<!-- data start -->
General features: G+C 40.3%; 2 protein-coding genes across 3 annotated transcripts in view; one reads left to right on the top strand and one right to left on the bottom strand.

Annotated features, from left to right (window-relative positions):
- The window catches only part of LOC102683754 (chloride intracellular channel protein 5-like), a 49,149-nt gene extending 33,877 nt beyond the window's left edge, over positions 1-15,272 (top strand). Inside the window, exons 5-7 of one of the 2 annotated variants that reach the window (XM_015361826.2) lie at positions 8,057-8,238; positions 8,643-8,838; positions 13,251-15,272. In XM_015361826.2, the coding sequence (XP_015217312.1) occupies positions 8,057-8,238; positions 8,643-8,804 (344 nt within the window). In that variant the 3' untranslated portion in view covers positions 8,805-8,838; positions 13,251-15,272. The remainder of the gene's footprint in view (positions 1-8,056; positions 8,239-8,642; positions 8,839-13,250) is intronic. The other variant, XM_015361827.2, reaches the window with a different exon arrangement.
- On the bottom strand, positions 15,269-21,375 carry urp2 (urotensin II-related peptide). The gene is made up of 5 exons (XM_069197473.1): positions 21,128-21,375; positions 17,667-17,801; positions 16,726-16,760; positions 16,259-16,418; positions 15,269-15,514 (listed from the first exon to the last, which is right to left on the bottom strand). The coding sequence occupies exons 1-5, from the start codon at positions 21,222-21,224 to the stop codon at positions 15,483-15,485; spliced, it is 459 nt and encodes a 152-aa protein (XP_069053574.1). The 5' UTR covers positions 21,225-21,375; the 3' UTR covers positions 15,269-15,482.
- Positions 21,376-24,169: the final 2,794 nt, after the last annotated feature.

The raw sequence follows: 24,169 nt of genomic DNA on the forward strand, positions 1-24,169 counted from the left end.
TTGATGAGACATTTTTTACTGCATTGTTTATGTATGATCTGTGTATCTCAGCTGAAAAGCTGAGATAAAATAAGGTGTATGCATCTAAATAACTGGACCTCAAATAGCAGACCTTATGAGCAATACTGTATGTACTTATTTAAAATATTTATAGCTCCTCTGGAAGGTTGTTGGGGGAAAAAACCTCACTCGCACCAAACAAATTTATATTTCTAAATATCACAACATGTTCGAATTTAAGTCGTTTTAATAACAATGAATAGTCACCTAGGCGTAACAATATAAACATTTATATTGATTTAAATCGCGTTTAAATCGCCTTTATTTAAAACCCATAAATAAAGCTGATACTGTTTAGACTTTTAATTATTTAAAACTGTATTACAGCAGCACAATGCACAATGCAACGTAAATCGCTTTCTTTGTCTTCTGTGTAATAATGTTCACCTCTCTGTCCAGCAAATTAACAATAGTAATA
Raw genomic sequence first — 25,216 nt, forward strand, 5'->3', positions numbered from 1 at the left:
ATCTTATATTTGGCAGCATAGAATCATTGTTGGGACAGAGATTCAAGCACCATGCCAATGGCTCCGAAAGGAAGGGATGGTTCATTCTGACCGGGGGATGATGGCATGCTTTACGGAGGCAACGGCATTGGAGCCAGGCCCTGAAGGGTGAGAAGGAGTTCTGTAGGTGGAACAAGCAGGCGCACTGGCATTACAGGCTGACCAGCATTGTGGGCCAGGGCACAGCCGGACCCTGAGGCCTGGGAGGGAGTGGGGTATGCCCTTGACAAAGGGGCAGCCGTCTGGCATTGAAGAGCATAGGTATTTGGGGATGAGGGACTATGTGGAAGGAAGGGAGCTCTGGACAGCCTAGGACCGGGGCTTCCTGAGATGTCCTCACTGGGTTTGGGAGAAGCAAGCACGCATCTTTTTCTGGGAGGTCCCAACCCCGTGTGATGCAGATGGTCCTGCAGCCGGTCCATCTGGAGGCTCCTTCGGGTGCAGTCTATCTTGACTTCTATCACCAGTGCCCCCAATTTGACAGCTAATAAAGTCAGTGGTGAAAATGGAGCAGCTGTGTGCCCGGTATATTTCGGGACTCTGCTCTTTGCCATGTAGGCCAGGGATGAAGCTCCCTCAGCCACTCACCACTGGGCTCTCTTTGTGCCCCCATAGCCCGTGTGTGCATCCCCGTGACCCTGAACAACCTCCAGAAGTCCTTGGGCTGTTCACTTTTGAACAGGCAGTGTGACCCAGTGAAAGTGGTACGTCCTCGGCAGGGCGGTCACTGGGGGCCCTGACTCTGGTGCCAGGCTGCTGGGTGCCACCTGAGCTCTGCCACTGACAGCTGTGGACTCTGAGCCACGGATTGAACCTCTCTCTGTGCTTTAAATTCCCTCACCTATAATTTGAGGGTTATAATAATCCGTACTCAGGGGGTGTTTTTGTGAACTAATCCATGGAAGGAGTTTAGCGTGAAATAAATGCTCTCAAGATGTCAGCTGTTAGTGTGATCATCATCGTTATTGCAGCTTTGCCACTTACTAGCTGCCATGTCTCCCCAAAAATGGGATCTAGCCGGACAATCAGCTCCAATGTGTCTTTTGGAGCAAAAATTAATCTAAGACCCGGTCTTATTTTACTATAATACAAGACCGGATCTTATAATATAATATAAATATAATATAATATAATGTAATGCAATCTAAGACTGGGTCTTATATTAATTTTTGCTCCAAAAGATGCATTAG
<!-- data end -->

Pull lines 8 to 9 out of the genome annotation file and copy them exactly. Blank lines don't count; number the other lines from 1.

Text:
Raw genomic sequence first — 25,216 nt, forward strand, 5'->3', positions numbered from 1 at the left:
ATCTTATATTTGGCAGCATAGAATCATTGTTGGGACAGAGATTCAAGCACCATGCCAATGGCTCCGAAAGGAAGGGATGGTTCATTCTGACCGGGGGATGATGGCATGCTTTACGGAGGCAACGGCATTGGAGCCAGGCCCTGAAGGGTGAGAAGGAGTTCTGTAGGTGGAACAAGCAGGCGCACTGGCATTACAGGCTGACCAGCATTGTGGGCCAGGGCACAGCCGGACCCTGAGGCCTGGGAGGGAGTGGGGTATGCCCTTGACAAAGGGGCAGCCGTCTGGCATTGAAGAGCATAGGTATTTGGGGATGAGGGACTATGTGGAAGGAAGGGAGCTCTGGACAGCCTAGGACCGGGGCTTCCTGAGATGTCCTCACTGGGTTTGGGAGAAGCAAGCACGCATCTTTTTCTGGGAGGTCCCAACCCCGTGTGATGCAGATGGTCCTGCAGCCGGTCCATCTGGAGGCTCCTTCGGGTGCAGTCTATCTTGACTTCTATCACCAGTGCCCCCAATTTGACAGCTAATAAAGTCAGTGGTGAAAATGGAGCAGCTGTGTGCCCGGTATATTTCGGGACTCTGCTCTTTGCCATGTAGGCCAGGGATGAAGCTCCCTCAGCCACTCACCACTGGGCTCTCTTTGTGCCCCCATAGCCCGTGTGTGCATCCCCGTGACCCTGAACAACCTCCAGAAGTCCTTGGGCTGTTCACTTTTGAACAGGCAGTGTGACCCAGTGAAAGTGGTACGTCCTCGGCAGGGCGGTCACTGGGGGCCCTGACTCTGGTGCCAGGCTGCTGGGTGCCACCTGAGCTCTGCCACTGACAGCTGTGGACTCTGAGCCACGGATTGAACCTCTCTCTGTGCTTTAAATTCCCTCACCTATAATTTGAGGGTTATAATAATCCGTACTCAGGGGGTGTTTTTGTGAACTAATCCATGGAAGGAGTTTAGCGTGAAATAAATGCTCTCAAGATGTCAGCTGTTAGTGTGATCATCATCGTTATTGCAGCTTTGCCACTTACTAGCTGCCATGTCTCCCCAAAAATGGGATCTAGCCGGACAATCAGCTCCAATGTGTCTTTTGGAGCAAAAATTAATCTAAGACCCGGTCTTATTTTACTATAATACAAGACCGGATCTTATAATATAATATAAATATAATATAATATAATGTAATGCAATCTAAGACTGGGTCTTATATTAATTTTTGCTCCAAAAGATGCATTAG